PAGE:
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The Golden Verses of Pythagoras, by Fabre d'Olivet, [1917], at

32. For few know happiness: playthings of the passions,
Hither, thither tossed by adverse waves,
Upon a shoreless sea, they blinded roll,
Unable to resist or to the tempest yield.

Lysis shows in these lines what are the greatest obstacles to the happiness of man. They are the passions: not the passions in themselves, but the evil effects that they produce by the disordered movement that the understanding allows them to take. It is to this that the attention must be directed so that one should not fall into the error of the Stoics. Pythagoras, as I have said, did not command his disciples to destroy their passions, but to moderate their ardour, and to guide them well. "The passions," said this philosopher, "are given to be aids to reason; it is necessary that they be its servants and not its masters." This is a truth that the Platonists and even the Peripatetics have recognized, by the evidence of Hierocles. c Thus Pythagoras regarded the passions as instruments of which the understanding makes use in raising the intellectual edifice. A man utterly deprived of them would resemble a mass inert and immovable in the course of life; it is true that he might be able not to become depraved, but then he could not enjoy his noblest advantage, which is perfectibility. Reason is established in the understanding to hold sway over the passions; it must

p. 261

command them with absolute sovereignty, and make them tend towards the end that wisdom indicates. If it should not recognize the laws that intelligence gives it, and if, presumptuously, it wishes, instead of acting according to given principles, to lay down principles itself, it falls into excess, and makes man superstitious or skeptic, fanatic or atheist; if, on the contrary, it receives laws from the passions that it ought to rule, and if weak it allows itself to be subjugated by them, it falls into error and renders man stupid or mad, brutish in vice, or audacious in crime. There are no true reasonings except those admitted by wisdom; the false reasonings must be considered as the cries of an insensate soul, given over to the movements of an anarchical reason which the passions confuse and blind. a

Pythagoras considered man as holding the mean between things intellectual and sentient, the lowest of the superior beings and the highest of the inferior, free to move either toward the heights or the depths, by means of his passions, which bring into action the ascending or descending movement that his will possesses with potentiality; sometimes being united with the immortals and, through his return to virtue, recovering the lot which is his own, and other times plunging again into mortal kind and through transgression of the divine laws finding himself fallen from his dignity! b This opinion, which had been that of all the sages who had preceded Pythagoras, has been that of all the sages who have followed him, even of those among the Christian theosophists whose religious prejudices have removed them farthest from his doctrine. I shall not stop to give the proofs of its antiquity; they are to be found everywhere, and would be superfluous. Thomas Burnet, having vainly sought for the origin without being able to discover it, decided that it was necessary that it should descend from heaven. c It is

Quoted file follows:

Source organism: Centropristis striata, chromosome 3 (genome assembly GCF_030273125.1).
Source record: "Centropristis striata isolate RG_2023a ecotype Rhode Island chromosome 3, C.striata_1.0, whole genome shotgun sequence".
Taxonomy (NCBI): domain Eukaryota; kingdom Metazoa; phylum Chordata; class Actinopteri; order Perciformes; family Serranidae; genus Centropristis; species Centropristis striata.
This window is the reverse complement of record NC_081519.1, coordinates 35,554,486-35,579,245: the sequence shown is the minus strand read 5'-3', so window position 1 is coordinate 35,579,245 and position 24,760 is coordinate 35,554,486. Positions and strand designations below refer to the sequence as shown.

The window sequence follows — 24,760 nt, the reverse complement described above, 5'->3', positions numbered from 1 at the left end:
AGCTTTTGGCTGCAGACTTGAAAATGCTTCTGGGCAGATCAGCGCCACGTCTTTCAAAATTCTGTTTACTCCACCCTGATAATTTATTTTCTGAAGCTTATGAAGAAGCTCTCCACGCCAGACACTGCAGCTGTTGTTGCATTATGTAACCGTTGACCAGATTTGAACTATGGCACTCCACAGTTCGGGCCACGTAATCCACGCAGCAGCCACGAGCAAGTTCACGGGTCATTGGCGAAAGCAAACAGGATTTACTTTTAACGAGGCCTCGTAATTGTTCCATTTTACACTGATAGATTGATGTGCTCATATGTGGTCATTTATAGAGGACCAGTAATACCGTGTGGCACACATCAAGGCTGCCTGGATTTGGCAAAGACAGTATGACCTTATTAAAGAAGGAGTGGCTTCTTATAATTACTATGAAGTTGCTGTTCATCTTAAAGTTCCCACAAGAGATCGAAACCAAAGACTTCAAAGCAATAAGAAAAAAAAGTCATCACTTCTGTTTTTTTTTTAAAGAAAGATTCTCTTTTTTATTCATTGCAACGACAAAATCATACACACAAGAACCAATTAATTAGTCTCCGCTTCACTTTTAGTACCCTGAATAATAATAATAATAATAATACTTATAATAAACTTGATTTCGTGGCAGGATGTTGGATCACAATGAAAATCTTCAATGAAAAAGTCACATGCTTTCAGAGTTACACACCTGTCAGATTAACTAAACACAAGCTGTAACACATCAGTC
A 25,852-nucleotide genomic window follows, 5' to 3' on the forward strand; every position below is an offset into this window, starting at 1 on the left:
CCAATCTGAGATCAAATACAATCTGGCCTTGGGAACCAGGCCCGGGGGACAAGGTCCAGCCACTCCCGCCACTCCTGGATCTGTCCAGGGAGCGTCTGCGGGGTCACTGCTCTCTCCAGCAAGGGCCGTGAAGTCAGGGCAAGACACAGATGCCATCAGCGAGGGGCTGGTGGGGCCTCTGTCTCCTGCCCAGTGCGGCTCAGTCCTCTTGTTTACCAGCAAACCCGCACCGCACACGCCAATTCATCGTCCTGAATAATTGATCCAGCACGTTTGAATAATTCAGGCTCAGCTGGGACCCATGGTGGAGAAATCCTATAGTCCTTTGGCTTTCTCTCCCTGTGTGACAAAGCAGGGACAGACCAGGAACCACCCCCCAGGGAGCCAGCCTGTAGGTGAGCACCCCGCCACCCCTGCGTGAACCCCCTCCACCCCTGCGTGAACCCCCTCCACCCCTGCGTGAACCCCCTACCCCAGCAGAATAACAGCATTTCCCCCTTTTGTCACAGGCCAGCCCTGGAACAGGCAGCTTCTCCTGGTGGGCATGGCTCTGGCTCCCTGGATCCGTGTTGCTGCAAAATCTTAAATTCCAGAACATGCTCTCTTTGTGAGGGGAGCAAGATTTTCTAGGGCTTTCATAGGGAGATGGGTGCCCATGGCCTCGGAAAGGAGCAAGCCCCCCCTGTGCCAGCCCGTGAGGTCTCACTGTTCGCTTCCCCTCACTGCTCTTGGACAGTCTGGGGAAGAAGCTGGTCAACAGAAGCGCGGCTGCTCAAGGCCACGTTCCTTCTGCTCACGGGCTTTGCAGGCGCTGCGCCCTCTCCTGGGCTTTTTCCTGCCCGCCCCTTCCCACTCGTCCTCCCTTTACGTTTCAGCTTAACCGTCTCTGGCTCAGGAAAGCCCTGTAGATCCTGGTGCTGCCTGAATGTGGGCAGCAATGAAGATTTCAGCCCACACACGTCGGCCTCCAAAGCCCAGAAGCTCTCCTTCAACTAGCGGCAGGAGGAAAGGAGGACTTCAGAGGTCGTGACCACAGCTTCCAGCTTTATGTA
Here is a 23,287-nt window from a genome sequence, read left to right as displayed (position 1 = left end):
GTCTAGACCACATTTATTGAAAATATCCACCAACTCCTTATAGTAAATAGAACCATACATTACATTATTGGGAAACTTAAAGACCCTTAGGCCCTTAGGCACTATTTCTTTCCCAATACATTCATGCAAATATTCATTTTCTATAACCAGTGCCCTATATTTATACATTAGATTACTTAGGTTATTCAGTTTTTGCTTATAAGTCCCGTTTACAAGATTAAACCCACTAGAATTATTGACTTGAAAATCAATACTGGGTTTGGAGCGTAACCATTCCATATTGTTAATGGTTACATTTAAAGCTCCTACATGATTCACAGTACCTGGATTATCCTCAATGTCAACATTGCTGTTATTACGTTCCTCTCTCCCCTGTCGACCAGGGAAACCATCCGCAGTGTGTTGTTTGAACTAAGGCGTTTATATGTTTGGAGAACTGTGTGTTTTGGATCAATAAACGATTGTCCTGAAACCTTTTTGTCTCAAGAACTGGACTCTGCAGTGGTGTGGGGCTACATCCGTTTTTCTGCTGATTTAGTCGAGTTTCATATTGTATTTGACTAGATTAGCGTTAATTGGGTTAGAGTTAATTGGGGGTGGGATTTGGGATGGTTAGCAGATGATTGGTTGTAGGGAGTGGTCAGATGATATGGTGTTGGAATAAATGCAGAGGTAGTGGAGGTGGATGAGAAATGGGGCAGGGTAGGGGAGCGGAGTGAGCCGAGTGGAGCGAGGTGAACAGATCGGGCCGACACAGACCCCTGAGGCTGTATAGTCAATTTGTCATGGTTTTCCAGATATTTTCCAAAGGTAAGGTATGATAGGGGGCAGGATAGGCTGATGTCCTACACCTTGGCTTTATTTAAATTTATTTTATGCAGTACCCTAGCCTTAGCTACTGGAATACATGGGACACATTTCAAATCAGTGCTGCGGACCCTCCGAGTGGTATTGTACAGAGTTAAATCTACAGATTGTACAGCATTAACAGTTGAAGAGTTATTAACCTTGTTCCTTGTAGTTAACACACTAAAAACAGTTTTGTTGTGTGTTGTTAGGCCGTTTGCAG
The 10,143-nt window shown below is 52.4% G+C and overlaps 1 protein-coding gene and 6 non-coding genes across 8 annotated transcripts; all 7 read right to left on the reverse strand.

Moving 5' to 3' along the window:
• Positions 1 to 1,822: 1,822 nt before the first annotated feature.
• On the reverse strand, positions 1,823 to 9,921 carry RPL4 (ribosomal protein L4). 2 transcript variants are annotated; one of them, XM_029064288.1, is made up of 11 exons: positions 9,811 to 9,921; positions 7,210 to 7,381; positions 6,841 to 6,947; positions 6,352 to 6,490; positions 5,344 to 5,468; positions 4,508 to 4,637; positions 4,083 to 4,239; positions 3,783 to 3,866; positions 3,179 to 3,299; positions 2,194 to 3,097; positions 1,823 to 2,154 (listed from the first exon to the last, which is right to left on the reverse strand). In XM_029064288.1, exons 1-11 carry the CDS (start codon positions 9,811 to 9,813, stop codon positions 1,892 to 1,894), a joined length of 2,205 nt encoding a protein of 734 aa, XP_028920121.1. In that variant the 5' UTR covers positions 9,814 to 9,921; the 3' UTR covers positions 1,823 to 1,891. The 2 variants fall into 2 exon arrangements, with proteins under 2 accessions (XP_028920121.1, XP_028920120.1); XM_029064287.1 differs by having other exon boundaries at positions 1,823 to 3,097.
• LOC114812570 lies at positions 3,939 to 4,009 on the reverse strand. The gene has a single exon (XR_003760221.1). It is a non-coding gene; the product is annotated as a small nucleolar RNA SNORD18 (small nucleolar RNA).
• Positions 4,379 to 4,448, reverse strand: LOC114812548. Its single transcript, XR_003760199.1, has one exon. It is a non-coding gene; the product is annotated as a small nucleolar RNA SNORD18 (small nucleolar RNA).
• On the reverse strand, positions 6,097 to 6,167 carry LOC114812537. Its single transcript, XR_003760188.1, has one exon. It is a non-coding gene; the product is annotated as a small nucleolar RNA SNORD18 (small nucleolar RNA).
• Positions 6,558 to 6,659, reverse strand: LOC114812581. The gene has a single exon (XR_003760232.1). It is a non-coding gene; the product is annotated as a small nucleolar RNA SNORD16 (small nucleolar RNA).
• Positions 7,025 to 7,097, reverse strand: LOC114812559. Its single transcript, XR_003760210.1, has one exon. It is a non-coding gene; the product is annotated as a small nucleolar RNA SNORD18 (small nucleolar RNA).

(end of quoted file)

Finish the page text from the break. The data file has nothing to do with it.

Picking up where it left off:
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certain that one can only with difficulty explain how a man without erudition, like Boehme, never having received this opinion from anyone, has been able to explain it so clearly. "When one sees man existing," says this theosophist, "one can say: Here all Eternity is manifested in one image." a

The abode of this being is an intermediate point between heaven and hell, love and anger; that, of the things to which he is attached, becomes his kind. . . . If he inclines toward the celestial nature, he assumes a celestial form, and the human form becomes infernal if he inclines toward hell; for as the mind is, so is the body. In whatever way the mind projects itself, it shadows forth its body with a similar form and a similar source. b

It is upon this principle, which one finds still everywhere diversely expressed, that the dogma of the transmigration of souls is founded. This dogma, explained in the ancient mysteries, c and received by all peoples, d has been to such an extent disfigured in what the moderns have called Metempsychosis, that it would be necessary to exceed considerably the limits of these Examinations in order to give an explanation which could be understood. Later I will endeavour to expose my sentiment upon this mystery, when I treat of Theurgy and other occult sciences to which it is allied.


260:a Hiérol., In Præm.

260:b Ibid.

260:c Ut suprà, v. 10 et 11.

261:a Ut suprà, v. 22. et 24.

261:b Ut suprà, v. 54 et 55.

261:c Burnet, Archæolog., l. i., c. 14.

262:a De la Triple Vie de l’Homme, ch. vi., § 53.

262:b Ibid., ch. v., § 56.

262:c Prod., In Tim., l. v., p. 330; Plethon, Schol. ad. Oracl. magic. Zoroast.

262:d March., Chron. Can., p. 258; Beausob., Hist. du Manich., t. ii., p. 495; Huet. Origenian, l. ii., q. 6.

Next: 33. God! Thou Couldst Save Them by Opening Their Eyes